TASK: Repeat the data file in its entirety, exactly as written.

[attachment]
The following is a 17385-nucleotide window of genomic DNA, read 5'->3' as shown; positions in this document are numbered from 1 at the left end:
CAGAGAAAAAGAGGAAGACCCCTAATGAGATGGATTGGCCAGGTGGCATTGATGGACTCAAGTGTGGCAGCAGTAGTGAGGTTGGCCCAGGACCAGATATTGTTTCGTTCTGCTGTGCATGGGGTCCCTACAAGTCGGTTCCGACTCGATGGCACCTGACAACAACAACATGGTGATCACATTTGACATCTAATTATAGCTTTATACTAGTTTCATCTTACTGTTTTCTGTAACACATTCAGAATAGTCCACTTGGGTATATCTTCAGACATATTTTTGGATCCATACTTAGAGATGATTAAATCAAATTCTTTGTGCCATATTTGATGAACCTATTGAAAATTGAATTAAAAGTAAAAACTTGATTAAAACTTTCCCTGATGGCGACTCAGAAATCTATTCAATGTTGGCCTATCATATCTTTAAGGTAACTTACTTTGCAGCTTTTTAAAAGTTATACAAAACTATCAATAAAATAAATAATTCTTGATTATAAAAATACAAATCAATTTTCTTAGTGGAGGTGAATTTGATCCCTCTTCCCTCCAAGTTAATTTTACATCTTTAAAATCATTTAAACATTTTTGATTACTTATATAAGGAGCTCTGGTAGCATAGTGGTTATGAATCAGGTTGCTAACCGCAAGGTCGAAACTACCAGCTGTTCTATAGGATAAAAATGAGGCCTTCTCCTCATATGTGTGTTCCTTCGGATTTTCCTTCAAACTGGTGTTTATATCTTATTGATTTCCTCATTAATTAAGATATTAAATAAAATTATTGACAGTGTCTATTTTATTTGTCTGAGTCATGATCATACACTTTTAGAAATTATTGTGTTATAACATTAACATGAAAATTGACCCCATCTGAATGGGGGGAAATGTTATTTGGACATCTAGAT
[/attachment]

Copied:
The following is a 17385-nucleotide window of genomic DNA, read 5'->3' as shown; positions in this document are numbered from 1 at the left end:
CAGAGAAAAAGAGGAAGACCCCTAATGAGATGGATTGGCCAGGTGGCATTGATGGACTCAAGTGTGGCAGCAGTAGTGAGGTTGGCCCAGGACCAGATATTGTTTCGTTCTGCTGTGCATGGGGTCCCTACAAGTCGGTTCCGACTCGATGGCACCTGACAACAACAACATGGTGATCACATTTGACATCTAATTATAGCTTTATACTAGTTTCATCTTACTGTTTTCTGTAACACATTCAGAATAGTCCACTTGGGTATATCTTCAGACATATTTTTGGATCCATACTTAGAGATGATTAAATCAAATTCTTTGTGCCATATTTGATGAACCTATTGAAAATTGAATTAAAAGTAAAAACTTGATTAAAACTTTCCCTGATGGCGACTCAGAAATCTATTCAATGTTGGCCTATCATATCTTTAAGGTAACTTACTTTGCAGCTTTTTAAAAGTTATACAAAACTATCAATAAAATAAATAATTCTTGATTATAAAAATACAAATCAATTTTCTTAGTGGAGGTGAATTTGATCCCTCTTCCCTCCAAGTTAATTTTACATCTTTAAAATCATTTAAACATTTTTGATTACTTATATAAGGAGCTCTGGTAGCATAGTGGTTATGAATCAGGTTGCTAACCGCAAGGTCGAAACTACCAGCTGTTCTATAGGATAAAAATGAGGCCTTCTCCTCATATGTGTGTTCCTTCGGATTTTCCTTCAAACTGGTGTTTATATCTTATTGATTTCCTCATTAATTAAGATATTAAATAAAATTATTGACAGTGTCTATTTTATTTGTCTGAGTCATGATCATACACTTTTAGAAATTATTGTGTTATAACATTAACATGAAAATTGACCCCATCTGAATGGGGGGAAATGTTATTTGGACATCTAGAT